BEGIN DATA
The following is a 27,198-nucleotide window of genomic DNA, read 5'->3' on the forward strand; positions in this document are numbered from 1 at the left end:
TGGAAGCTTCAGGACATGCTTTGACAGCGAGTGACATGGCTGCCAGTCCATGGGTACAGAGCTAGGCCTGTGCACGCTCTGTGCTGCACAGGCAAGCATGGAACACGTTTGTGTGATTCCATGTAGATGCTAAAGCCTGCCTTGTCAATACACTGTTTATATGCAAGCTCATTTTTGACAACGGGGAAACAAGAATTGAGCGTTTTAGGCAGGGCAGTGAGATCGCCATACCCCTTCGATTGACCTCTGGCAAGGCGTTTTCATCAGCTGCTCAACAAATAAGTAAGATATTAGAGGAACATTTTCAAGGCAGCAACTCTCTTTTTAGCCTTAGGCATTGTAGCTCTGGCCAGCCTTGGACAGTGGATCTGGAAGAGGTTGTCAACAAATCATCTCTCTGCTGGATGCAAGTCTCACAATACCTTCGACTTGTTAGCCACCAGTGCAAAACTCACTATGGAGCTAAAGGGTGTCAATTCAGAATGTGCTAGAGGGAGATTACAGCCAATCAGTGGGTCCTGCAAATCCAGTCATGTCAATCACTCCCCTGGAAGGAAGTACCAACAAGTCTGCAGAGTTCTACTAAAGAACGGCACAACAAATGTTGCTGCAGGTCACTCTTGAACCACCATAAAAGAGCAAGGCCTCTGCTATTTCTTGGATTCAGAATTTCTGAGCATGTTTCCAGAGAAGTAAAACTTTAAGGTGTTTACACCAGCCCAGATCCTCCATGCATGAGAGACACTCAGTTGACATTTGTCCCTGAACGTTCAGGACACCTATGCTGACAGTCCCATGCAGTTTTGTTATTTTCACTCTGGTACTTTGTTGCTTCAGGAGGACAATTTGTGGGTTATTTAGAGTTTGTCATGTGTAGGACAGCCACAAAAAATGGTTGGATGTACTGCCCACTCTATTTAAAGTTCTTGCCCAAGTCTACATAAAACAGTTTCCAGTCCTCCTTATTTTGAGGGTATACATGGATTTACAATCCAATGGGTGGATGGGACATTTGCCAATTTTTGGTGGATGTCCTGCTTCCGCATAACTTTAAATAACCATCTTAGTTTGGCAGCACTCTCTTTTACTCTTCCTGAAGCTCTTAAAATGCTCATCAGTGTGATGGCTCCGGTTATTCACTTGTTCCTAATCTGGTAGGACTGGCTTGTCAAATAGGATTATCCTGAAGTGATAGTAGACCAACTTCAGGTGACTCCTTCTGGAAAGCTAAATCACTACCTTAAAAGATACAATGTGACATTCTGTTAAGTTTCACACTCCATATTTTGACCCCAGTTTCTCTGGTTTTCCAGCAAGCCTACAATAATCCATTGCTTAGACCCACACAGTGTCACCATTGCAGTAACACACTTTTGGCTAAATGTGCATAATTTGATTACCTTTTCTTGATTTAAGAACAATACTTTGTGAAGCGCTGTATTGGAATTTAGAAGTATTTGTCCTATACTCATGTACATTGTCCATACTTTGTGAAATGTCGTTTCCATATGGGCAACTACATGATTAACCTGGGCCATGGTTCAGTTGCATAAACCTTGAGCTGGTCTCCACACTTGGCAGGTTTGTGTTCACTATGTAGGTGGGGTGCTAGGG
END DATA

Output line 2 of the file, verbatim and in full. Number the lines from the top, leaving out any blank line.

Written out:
TGGAAGCTTCAGGACATGCTTTGACAGCGAGTGACATGGCTGCCAGTCCATGGGTACAGAGCTAGGCCTGTGCACGCTCTGTGCTGCACAGGCAAGCATGGAACACGTTTGTGTGATTCCATGTAGATGCTAAAGCCTGCCTTGTCAATACACTGTTTATATGCAAGCTCATTTTTGACAACGGGGAAACAAGAATTGAGCGTTTTAGGCAGGGCAGTGAGATCGCCATACCCCTTCGATTGACCTCTGGCAAGGCGTTTTCATCAGCTGCTCAACAAATAAGTAAGATATTAGAGGAACATTTTCAAGGCAGCAACTCTCTTTTTAGCCTTAGGCATTGTAGCTCTGGCCAGCCTTGGACAGTGGATCTGGAAGAGGTTGTCAACAAATCATCTCTCTGCTGGATGCAAGTCTCACAATACCTTCGACTTGTTAGCCACCAGTGCAAAACTCACTATGGAGCTAAAGGGTGTCAATTCAGAATGTGCTAGAGGGAGATTACAGCCAATCAGTGGGTCCTGCAAATCCAGTCATGTCAATCACTCCCCTGGAAGGAAGTACCAACAAGTCTGCAGAGTTCTACTAAAGAACGGCACAACAAATGTTGCTGCAGGTCACTCTTGAACCACCATAAAAGAGCAAGGCCTCTGCTATTTCTTGGATTCAGAATTTCTGAGCATGTTTCCAGAGAAGTAAAACTTTAAGGTGTTTACACCAGCCCAGATCCTCCATGCATGAGAGACACTCAGTTGACATTTGTCCCTGAACGTTCAGGACACCTATGCTGACAGTCCCATGCAGTTTTGTTATTTTCACTCTGGTACTTTGTTGCTTCAGGAGGACAATTTGTGGGTTATTTAGAGTTTGTCATGTGTAGGACAGCCACAAAAAATGGTTGGATGTACTGCCCACTCTATTTAAAGTTCTTGCCCAAGTCTACATAAAACAGTTTCCAGTCCTCCTTATTTTGAGGGTATACATGGATTTACAATCCAATGGGTGGATGGGACATTTGCCAATTTTTGGTGGATGTCCTGCTTCCGCATAACTTTAAATAACCATCTTAGTTTGGCAGCACTCTCTTTTACTCTTCCTGAAGCTCTTAAAATGCTCATCAGTGTGATGGCTCCGGTTATTCACTTGTTCCTAATCTGGTAGGACTGGCTTGTCAAATAGGATTATCCTGAAGTGATAGTAGACCAACTTCAGGTGACTCCTTCTGGAAAGCTAAATCACTACCTTAAAAGATACAATGTGACATTCTGTTAAGTTTCACACTCCATATTTTGACCCCAGTTTCTCTGGTTTTCCAGCAAGCCTACAATAATCCATTGCTTAGACCCACACAGTGTCACCATTGCAGTAACACACTTTTGGCTAAATGTGCATAATTTGATTACCTTTTCTTGATTTAAGAACAATACTTTGTGAAGCGCTGTATTGGAATTTAGAAGTATTTGTCCTATACTCATGTACATTGTCCATACTTTGTGAAATGTCGTTTCCATATGGGCAACTACATGATTAACCTGGGCCATGGTTCAGTTGCATAAACCTTGAGCTGGTCTCCACACTTGGCAGGTTTGTGTTCACTATGTAGGTGGGGTGCTAGGG